The Cannabis License Integrity Committee (CLIC), backed by those West Hollywood businesses that have qualified for recreational cannabis sales licenses, has launched a campaign whose goal is to “stop ‘Corporate Cannabis’ giant MedMen from re-writing the city’s retail cannabis regulations.”
The CLIC will be soliciting signatures from registered voters to put on the Nov. 3 general election ballot an initiative that essentially reaffirms the cannabis licensing process that West Hollywood launched in 2017. It must obtain signatures of 10% of the city’s more than 28,000 registered voters to get the initiative included.
In 2017, the West Hollywood City Council adopted a “merit-based” approach to determine who qualified for one of eight licenses in five categories that include the sale of medical and recreational cannabis. In an effort to ensure that applications would be reviewed on their merits, each screening application was reviewed and scored by an independent five-member application evaluation committee appointed by City Manager Paul Arevalo. The intent was to make the process totally objective, with applicants not chosen because of their political influence.
None of the four existing medical cannabis retailers, who had been granted temporary licenses to sell recreational cannabis, qualified for permanent recreational cannabis sales licenses. However, they were “grandfathered in” and automatically granted medical cannabis licenses and given temporary recreational cannabis licenses, the length of which the City Council has twice extended, now to Jan. 1, 2021.
MedMen, one of the four existing retailers, who have been dubbed “The Originals,” has challenged the city’s application system. In a petition filed in L.A. Superior Court by the Farmacy, a collective through which MedMen operates its West Hollywood location, it has asked that the court halt any action required to complete the application process for the winners of the eight recreational cannabis licenses, who must also obtain state cannabis licenses and local business licenses. It also asked that the court order the City of West Hollywood to dismiss the independent panel chosen to evaluate the applications and appoint a new one. And it asked that the evaluation panel be required to give priority in its assessments to existing cannabis businesses.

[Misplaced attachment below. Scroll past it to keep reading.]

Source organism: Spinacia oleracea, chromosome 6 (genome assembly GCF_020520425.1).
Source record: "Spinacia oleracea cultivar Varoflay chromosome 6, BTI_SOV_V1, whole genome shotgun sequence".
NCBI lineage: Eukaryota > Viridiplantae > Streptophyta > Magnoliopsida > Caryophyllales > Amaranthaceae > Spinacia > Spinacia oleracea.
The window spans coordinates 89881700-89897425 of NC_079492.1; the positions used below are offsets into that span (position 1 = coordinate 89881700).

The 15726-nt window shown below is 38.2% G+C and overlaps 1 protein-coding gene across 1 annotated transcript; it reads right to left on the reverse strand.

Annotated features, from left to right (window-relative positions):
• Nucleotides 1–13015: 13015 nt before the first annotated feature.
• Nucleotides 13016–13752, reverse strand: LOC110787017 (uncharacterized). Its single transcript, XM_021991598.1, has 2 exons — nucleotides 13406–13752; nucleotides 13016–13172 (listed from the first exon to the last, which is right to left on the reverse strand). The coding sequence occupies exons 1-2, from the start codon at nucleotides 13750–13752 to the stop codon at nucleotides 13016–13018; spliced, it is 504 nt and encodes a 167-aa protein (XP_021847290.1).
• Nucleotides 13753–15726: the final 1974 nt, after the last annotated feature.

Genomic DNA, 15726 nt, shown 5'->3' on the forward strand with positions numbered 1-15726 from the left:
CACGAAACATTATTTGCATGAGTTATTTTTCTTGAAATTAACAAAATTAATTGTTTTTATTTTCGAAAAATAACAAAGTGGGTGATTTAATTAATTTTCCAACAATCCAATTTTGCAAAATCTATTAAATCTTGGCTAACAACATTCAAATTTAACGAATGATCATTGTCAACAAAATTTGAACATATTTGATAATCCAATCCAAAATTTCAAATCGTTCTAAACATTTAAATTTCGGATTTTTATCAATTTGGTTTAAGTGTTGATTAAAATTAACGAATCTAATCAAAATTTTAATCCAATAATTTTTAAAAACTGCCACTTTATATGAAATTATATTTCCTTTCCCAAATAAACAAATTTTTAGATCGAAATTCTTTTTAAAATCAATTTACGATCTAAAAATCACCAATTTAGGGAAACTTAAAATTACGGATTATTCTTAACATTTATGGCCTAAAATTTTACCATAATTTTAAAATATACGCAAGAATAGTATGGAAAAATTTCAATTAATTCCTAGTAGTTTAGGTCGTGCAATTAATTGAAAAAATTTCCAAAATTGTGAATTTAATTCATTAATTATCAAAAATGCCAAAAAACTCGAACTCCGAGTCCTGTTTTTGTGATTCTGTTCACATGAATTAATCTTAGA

In addition to MedMen, whose flagship store is at 8208 Santa Monica Blvd., the other “Originals” are Alternative Herbal Health Services at 7828 Santa Monica Blvd., Los Angeles Patients & Caregivers Group at 7213 Santa Monica Blvd., and Zen Healing at 8464 Santa Monica Blvd.
In a statement, the CLIC said it “asks West Hollywood voters to keep the city’s existing cannabis laws on the books, maintaining the same numbers and types of licenses as adopted by the City Council. CLIC also seeks to preserve the independent, merit-based application process for cannabis licenses used by the City of West Hollywood.”
“MedMen didn’t oppose West Hollywood’s cannabis licensing process until they found out they lost,” said former City Councilmember Steve Martin. “MedMen sued the city to try and overturn the results of the independent screening process and now they want to buy themselves a license at the ballot box.”
CLIC says that, If adopted, the Cannabis License Integrity Initiative would protect smoke-free cannabis lounges in West Hollywood, which MedMen proposes to combine with smoking and vaping establishments. “MedMen also seeks to remove laws against cannabis odor in residential neighborhoods,” it says, a move CLIC opposes.
Registered voters in West Hollywood may sign the CLIC petition by looking for signature gatherers with a “WeHo CLIC” sticker.